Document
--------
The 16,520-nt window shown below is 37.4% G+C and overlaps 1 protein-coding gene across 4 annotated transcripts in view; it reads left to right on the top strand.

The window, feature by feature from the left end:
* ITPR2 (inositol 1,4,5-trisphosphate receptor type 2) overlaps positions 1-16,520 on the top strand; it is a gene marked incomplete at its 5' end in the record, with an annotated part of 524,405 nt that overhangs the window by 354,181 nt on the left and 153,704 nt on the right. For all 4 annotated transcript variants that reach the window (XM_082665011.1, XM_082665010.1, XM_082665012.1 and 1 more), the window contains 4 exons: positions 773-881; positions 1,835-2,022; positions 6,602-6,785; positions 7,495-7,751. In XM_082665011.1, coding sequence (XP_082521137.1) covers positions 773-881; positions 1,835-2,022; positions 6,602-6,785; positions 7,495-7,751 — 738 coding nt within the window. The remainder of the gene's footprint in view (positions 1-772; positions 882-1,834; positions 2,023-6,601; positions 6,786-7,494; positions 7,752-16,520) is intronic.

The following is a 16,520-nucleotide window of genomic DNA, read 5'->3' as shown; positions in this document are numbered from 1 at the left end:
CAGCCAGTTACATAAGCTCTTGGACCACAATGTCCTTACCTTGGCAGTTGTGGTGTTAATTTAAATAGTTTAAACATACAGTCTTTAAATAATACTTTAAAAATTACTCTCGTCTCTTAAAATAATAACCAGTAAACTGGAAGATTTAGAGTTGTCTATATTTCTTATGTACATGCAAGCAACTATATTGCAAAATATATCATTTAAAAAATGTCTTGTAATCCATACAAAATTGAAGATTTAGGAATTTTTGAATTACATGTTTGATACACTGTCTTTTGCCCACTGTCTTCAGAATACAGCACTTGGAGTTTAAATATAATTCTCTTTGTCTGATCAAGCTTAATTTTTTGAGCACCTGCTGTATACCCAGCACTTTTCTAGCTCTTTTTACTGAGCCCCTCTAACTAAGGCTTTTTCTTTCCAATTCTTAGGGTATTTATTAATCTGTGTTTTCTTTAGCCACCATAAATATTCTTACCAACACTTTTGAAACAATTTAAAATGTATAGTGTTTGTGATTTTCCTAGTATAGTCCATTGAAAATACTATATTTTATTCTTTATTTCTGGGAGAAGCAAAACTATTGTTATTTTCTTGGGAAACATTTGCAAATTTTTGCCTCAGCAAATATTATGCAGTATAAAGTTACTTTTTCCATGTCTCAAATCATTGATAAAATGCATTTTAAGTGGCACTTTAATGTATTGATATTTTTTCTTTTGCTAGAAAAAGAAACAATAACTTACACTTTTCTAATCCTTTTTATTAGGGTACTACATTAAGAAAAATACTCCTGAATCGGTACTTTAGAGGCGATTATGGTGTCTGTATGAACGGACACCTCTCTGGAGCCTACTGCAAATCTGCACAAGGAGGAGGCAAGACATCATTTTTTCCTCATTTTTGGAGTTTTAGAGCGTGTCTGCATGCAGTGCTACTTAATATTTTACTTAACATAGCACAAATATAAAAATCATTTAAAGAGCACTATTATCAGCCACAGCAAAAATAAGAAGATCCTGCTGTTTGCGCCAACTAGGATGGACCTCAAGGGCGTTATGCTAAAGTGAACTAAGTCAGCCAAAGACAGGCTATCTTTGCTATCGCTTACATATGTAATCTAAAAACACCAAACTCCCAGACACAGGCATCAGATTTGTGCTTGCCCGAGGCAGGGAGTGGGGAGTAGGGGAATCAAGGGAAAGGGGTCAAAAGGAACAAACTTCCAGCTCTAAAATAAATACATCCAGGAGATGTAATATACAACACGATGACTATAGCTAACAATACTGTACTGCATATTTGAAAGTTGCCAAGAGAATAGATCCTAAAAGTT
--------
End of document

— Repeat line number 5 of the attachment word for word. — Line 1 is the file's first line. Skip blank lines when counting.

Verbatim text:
CAGCCAGTTACATAAGCTCTTGGACCACAATGTCCTTACCTTGGCAGTTGTGGTGTTAATTTAAATAGTTTAAACATACAGTCTTTAAATAATACTTTAAAAATTACTCTCGTCTCTTAAAATAATAACCAGTAAACTGGAAGATTTAGAGTTGTCTATATTTCTTATGTACATGCAAGCAACTATATTGCAAAATATATCATTTAAAAAATGTCTTGTAATCCATACAAAATTGAAGATTTAGGAATTTTTGAATTACATGTTTGATACACTGTCTTTTGCCCACTGTCTTCAGAATACAGCACTTGGAGTTTAAATATAATTCTCTTTGTCTGATCAAGCTTAATTTTTTGAGCACCTGCTGTATACCCAGCACTTTTCTAGCTCTTTTTACTGAGCCCCTCTAACTAAGGCTTTTTCTTTCCAATTCTTAGGGTATTTATTAATCTGTGTTTTCTTTAGCCACCATAAATATTCTTACCAACACTTTTGAAACAATTTAAAATGTATAGTGTTTGTGATTTTCCTAGTATAGTCCATTGAAAATACTATATTTTATTCTTTATTTCTGGGAGAAGCAAAACTATTGTTATTTTCTTGGGAAACATTTGCAAATTTTTGCCTCAGCAAATATTATGCAGTATAAAGTTACTTTTTCCATGTCTCAAATCATTGATAAAATGCATTTTAAGTGGCACTTTAATGTATTGATATTTTTTCTTTTGCTAGAAAAAGAAACAATAACTTACACTTTTCTAATCCTTTTTATTAGGGTACTACATTAAGAAAAATACTCCTGAATCGGTACTTTAGAGGCGATTATGGTGTCTGTATGAACGGACACCTCTCTGGAGCCTACTGCAAATCTGCACAAGGAGGAGGCAAGACATCATTTTTTCCTCATTTTTGGAGTTTTAGAGCGTGTCTGCATGCAGTGCTACTTAATATTTTACTTAACATAGCACAAATATAAAAATCATTTAAAGAGCACTATTATCAGCCACAGCAAAAATAAGAAGATCCTGCTGTTTGCGCCAACTAGGATGGACCTCAAGGGCGTTATGCTAAAGTGAACTAAGTCAGCCAAAGACAGGCTATCTTTGCTATCGCTTACATATGTAATCTAAAAACACCAAACTCCCAGACACAGGCATCAGATTTGTGCTTGCCCGAGGCAGGGAGTGGGGAGTAGGGGAATCAAGGGAAAGGGGTCAAAAGGAACAAACTTCCAGCTCTAAAATAAATACATCCAGGAGATGTAATATACAACACGATGACTATAGCTAACAATACTGTACTGCATATTTGAAAGTTGCCAAGAGAATAGATCCTAAAAGTT